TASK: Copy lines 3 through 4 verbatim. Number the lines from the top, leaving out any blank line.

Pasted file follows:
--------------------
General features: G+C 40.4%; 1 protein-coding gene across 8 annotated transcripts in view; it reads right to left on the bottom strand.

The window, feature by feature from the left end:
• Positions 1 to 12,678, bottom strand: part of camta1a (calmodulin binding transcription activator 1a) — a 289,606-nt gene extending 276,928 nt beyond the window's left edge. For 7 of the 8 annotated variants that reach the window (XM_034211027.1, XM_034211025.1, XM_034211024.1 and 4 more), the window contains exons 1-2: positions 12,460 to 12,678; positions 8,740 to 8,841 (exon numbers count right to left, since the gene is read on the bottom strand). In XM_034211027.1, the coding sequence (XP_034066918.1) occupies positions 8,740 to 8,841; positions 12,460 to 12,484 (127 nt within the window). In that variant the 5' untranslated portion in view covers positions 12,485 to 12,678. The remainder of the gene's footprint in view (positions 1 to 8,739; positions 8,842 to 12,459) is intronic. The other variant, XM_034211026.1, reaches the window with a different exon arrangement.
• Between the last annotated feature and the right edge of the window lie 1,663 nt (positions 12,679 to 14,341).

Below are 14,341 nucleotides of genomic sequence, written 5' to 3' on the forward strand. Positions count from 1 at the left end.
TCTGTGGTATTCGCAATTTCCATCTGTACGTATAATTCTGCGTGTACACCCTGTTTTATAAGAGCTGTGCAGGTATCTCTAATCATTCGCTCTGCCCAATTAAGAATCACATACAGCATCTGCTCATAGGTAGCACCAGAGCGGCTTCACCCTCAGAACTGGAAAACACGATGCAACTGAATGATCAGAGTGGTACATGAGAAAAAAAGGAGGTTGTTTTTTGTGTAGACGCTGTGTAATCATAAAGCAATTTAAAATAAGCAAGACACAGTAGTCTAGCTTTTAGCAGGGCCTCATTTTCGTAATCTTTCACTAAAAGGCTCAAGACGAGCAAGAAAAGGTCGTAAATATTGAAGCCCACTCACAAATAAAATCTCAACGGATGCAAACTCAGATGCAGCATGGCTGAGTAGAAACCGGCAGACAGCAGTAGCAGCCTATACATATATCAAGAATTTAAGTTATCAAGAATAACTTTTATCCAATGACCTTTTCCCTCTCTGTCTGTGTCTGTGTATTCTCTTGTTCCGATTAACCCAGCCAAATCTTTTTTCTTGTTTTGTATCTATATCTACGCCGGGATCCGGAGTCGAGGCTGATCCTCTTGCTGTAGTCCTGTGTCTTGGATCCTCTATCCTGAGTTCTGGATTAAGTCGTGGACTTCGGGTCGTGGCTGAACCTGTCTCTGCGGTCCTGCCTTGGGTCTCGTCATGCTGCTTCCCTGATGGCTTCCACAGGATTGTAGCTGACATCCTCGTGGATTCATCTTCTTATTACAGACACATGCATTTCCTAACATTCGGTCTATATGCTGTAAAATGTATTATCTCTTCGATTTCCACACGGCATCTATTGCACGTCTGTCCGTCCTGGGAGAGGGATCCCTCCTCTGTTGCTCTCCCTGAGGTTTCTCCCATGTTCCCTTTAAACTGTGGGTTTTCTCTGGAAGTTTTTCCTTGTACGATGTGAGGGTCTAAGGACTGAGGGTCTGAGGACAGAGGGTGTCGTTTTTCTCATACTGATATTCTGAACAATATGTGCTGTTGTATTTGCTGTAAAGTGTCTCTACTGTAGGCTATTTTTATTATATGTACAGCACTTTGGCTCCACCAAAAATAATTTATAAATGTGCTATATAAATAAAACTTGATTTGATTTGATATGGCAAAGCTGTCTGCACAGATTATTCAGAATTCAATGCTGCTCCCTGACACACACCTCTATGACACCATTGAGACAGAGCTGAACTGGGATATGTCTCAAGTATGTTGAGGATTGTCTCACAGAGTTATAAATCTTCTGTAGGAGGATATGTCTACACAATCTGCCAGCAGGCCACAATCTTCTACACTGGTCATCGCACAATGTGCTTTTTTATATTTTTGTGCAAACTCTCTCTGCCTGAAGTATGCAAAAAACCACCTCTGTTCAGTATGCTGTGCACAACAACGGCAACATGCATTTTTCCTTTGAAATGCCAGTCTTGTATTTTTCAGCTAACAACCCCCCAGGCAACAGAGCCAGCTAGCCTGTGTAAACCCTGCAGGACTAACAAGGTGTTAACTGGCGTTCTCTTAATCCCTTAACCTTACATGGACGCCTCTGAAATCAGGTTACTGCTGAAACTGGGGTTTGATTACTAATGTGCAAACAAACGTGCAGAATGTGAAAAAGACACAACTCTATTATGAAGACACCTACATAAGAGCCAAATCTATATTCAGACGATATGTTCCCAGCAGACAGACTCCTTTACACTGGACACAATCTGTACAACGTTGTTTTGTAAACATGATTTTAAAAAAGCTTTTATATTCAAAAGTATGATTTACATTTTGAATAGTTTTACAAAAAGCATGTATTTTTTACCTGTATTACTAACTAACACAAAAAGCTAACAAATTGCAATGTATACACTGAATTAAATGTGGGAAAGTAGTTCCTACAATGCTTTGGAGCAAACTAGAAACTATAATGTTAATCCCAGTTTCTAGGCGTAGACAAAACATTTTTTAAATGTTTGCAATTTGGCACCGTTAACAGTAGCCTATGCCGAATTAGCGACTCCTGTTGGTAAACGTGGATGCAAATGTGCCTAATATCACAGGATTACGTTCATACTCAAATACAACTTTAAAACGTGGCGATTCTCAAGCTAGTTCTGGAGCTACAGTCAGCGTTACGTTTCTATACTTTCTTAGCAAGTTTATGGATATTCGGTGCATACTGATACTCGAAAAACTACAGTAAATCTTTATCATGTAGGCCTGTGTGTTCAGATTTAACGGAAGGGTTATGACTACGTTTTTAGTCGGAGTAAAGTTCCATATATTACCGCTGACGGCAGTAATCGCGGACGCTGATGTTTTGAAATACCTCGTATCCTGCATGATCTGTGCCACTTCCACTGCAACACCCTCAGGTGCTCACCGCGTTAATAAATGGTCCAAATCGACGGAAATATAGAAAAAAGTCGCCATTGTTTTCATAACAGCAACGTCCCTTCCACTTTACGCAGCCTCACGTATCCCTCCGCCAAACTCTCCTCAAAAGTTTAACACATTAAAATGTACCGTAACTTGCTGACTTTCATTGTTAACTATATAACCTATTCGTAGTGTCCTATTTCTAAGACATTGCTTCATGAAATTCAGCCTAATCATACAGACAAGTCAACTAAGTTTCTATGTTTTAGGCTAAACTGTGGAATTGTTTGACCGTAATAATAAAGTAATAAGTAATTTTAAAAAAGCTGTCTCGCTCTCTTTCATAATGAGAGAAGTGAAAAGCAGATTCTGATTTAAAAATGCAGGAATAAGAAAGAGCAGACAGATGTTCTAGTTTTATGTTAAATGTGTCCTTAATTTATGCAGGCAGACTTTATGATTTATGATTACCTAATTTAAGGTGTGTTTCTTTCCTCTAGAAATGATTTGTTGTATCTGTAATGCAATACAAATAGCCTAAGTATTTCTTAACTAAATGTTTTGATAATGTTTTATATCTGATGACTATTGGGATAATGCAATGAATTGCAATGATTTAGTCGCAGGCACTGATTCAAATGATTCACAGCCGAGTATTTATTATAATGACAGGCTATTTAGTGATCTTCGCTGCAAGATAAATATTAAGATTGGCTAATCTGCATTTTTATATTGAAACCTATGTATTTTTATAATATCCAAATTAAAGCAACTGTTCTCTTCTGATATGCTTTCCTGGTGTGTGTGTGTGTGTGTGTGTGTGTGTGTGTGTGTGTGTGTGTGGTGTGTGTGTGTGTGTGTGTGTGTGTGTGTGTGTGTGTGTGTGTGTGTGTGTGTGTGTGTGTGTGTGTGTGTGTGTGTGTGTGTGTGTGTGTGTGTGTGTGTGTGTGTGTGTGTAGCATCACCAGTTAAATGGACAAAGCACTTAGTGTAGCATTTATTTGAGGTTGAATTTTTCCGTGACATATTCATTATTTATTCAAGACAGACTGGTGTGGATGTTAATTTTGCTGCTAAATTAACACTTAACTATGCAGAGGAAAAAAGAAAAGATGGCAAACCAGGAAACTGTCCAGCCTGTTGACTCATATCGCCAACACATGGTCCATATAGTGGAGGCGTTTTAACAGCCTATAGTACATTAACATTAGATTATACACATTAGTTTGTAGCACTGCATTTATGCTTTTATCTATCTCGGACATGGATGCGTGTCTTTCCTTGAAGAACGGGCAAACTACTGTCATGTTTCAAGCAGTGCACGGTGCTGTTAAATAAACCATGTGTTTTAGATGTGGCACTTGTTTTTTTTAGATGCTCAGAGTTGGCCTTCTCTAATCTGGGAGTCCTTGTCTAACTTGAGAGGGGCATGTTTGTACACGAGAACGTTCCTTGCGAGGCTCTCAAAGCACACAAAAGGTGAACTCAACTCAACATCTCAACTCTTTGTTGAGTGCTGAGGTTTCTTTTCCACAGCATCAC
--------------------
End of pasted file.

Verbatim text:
• Positions 1 to 12,678, bottom strand: part of camta1a (calmodulin binding transcription activator 1a) — a 289,606-nt gene extending 276,928 nt beyond the window's left edge. For 7 of the 8 annotated variants that reach the window (XM_034211027.1, XM_034211025.1, XM_034211024.1 and 4 more), the window contains exons 1-2: positions 12,460 to 12,678; positions 8,740 to 8,841 (exon numbers count right to left, since the gene is read on the bottom strand). In XM_034211027.1, the coding sequence (XP_034066918.1) occupies positions 8,740 to 8,841; positions 12,460 to 12,484 (127 nt within the window). In that variant the 5' untranslated portion in view covers positions 12,485 to 12,678. The remainder of the gene's footprint in view (positions 1 to 8,739; positions 8,842 to 12,459) is intronic. The other variant, XM_034211026.1, reaches the window with a different exon arrangement.
• Between the last annotated feature and the right edge of the window lie 1,663 nt (positions 12,679 to 14,341).